Brian Hamilton: Is MMA really child’s play? | TheUnion.com
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Brian Hamilton: Is MMA really child’s play?

Why would a parent allow their 8-year-old son to step into the octagon of a mixed martial arts match?

Geno DePello knew the question was coming. It’s one he often expects, considering his boy, Caleb, has been fighting since he was five years old.

Geno gets it. He knows the images that must flash in the minds of folks first hearing about Caleb’s competition. But when it comes to the bloodsport so often seen on TV, what you see isn’t necessarily what you get ” especially at the youth level.



That’s not to say, however, that these kids are playing patty cake out there, either.

“There are definitely elements of danger to it,” DePello said, “as is the case with any kind of sport, whether it’s baseball, boxing or MMA.”




True enough. Injuries of all sorts pop up in all sports. But the difference with mixed martial arts or boxing, is the intent.

If you get plunked by a 90-mile-per-hour pitch, you did so while trying to hit a baseball.

If you get KO’d in the middle of a ring, you did so while trying to beat your opponent into a bloody pulp ” or, of course, into submission.

But, DePello said, as brutal as MMA might appear to be, it’s actually not as dangerous as boxing, which he did a bit of while attending Nevada Union High School in the ’80s.

“Ninety percent of the targeting in boxing is at the head,” Geno said. “You’re taking between 150 to 300 punches in the head in a 12-round fight.

“In MMA, it’s much less. Most matches end with submission holds on the ground, where there might not being any punches to the head at all. But, typically, there are five to 12 punches thrown or landed on the head in an entire three-round match.”

And, in terms of youth competition, safety gear is often required, which is the case with today’s pankration and kickboxing tournament at Perry’s Athletic Training Center in Grass Valley.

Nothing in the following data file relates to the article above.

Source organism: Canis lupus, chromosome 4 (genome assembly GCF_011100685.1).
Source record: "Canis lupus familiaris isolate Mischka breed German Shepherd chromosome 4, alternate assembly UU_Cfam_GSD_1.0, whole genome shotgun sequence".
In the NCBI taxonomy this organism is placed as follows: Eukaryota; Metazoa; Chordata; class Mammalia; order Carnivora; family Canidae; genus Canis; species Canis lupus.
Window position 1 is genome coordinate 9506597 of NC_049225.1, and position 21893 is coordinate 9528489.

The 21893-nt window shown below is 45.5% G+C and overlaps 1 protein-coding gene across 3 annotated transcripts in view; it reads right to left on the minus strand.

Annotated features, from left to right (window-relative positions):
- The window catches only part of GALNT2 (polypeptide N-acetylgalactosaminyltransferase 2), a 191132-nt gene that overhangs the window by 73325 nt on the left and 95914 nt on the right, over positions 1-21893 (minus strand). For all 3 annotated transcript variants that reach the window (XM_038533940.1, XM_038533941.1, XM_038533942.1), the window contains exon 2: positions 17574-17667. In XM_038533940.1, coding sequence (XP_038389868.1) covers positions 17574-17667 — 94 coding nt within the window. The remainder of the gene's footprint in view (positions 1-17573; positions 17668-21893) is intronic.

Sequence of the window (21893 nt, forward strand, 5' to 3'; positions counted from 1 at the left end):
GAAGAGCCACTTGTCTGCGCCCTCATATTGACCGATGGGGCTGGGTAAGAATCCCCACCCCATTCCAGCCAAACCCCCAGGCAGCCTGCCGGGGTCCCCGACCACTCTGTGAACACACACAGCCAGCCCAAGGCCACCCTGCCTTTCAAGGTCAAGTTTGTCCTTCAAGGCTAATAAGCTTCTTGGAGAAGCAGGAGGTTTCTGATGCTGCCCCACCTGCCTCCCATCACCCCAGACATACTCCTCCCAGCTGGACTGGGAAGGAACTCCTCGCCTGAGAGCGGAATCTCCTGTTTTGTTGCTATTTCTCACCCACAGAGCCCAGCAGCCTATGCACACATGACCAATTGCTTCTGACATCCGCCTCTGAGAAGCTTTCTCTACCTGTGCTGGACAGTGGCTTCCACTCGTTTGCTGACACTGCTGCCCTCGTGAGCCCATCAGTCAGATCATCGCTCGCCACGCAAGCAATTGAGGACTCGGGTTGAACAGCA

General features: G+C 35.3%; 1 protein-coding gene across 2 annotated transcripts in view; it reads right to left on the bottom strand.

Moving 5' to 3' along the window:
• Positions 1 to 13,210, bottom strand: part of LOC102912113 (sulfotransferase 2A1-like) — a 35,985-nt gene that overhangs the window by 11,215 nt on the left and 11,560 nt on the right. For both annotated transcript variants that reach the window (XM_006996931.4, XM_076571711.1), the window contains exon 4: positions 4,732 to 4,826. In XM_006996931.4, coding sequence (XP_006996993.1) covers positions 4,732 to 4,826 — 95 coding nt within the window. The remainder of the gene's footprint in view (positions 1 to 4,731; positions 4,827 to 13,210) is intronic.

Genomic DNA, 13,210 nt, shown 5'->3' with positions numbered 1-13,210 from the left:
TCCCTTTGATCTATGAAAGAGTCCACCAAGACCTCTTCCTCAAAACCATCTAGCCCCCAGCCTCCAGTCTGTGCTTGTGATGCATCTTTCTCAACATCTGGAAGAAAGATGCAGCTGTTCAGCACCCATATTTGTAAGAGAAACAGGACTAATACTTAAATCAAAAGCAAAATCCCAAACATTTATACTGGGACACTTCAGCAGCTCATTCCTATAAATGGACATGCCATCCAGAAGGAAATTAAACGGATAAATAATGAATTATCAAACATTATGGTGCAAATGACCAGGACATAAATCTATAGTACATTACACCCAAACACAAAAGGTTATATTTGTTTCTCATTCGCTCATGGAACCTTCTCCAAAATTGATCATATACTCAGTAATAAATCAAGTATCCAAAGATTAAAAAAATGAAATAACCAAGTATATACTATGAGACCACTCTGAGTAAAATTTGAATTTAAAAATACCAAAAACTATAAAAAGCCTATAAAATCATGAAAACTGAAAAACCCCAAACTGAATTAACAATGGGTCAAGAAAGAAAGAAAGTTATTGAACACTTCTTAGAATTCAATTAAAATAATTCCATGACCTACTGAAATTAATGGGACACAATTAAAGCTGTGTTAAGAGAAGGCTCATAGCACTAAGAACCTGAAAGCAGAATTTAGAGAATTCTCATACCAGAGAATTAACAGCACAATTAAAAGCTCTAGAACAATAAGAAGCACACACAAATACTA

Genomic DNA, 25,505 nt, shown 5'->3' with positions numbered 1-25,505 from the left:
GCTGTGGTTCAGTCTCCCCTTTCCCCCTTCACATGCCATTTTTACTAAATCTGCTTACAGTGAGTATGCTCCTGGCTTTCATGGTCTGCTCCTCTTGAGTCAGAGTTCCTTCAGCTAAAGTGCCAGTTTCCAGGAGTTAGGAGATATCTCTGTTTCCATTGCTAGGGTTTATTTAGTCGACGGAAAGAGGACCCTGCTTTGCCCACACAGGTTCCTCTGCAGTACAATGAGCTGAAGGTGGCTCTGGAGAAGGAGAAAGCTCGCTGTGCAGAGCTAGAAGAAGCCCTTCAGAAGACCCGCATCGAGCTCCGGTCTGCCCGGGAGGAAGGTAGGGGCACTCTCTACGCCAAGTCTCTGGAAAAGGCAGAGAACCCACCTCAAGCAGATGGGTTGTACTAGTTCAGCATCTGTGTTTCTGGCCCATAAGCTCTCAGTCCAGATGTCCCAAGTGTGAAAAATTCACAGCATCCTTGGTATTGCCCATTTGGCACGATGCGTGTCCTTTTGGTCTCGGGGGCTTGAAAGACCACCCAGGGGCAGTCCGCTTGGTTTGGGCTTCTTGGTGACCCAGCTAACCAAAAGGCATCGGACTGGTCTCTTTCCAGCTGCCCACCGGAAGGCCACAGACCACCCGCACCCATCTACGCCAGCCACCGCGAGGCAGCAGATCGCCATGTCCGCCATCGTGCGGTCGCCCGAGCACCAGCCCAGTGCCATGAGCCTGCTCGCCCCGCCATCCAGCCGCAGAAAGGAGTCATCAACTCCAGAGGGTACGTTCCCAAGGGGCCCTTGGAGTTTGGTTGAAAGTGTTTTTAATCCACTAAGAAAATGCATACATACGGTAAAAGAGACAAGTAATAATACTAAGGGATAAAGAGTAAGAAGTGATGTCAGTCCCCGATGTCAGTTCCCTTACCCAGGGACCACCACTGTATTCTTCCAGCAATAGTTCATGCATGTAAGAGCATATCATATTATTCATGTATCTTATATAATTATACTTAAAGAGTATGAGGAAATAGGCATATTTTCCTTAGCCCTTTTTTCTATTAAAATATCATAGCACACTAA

Owner Jay Perry, who has studied, fought and taught mixed martial arts for many years, said allowing kids to compete in full contact does the sport more harm than good.

“USA Boxing doesn’t allow kids to fight until they’re 9 years old,” he said. “With pankration, I think no less than 12 years old.

“Until they’re that old, with our tournaments, it’s full gear required. Mouthpiece, cup, headgear ” some even with a cage or a mask ” gloves and pads.”

Perry said his youth tournaments award points for strikes successfully landed on the torso, takedowns to the mat or for the amount of time you control your opponent.

“How early kids should start also has a lot to do with their upbringing, their mentality and background,” Perry said. “You know, whether they can handle it.

“I don’t teach kids violence. They have to show discipline and respect. If they’re abusing what we teach them, then we don’t want them here because they can’t control themselves.”

DePello doesn’t disagree.

“I don’t think it’s teaching him to be violent, any more than anything else he could be doing,” DePello said. “I think the character of the individual is the most important aspect, whether you’re teaching a kid boxing or how to drive a car.

“If he has poor character, he could take about anything the wrong direction, if you think about it.”

The first time I saw a mixed martial arts fight, I couldn’t help but have the word “gladiator” come to mind over and over again. It seemed so over the top that I wondered how it could be sanctioned as a sport.

Yet as DePello pointed out, boxing ” which is an Olympic sport ” can be downright brutal, as well. And it was just a couple of weeks ago that I received a letter chastising The Union for covering a bull-riding event, which the offended reader described as inhumane treatment of the bulls being ridden. And no doubt there’s quite a bit of danger for the folks inside that rodeo ring, as well.

Different strokes for different folks.

But the distinction for many, in terms of young MMA fighters, is that these are kids in the ring.

And DePello, who is now completely comfortable with his own child competing, said he is well aware of that.

“Does (Caleb) have ambitions of being a professional fighter? He does right now,” DePello said. “But at seven or eight years old, those ambitions can come and go. As far as with his mom and dad? We just have to say let’s take everything day by day and year by year.

“Next week he might say ‘I want to play baseball.’ Who knows?”

Brian Hamilton is sports editor at The Union. His column is published Saturdays. Contact him via e-mail at bhamilton@theunion.com or by phone at 477-4240.


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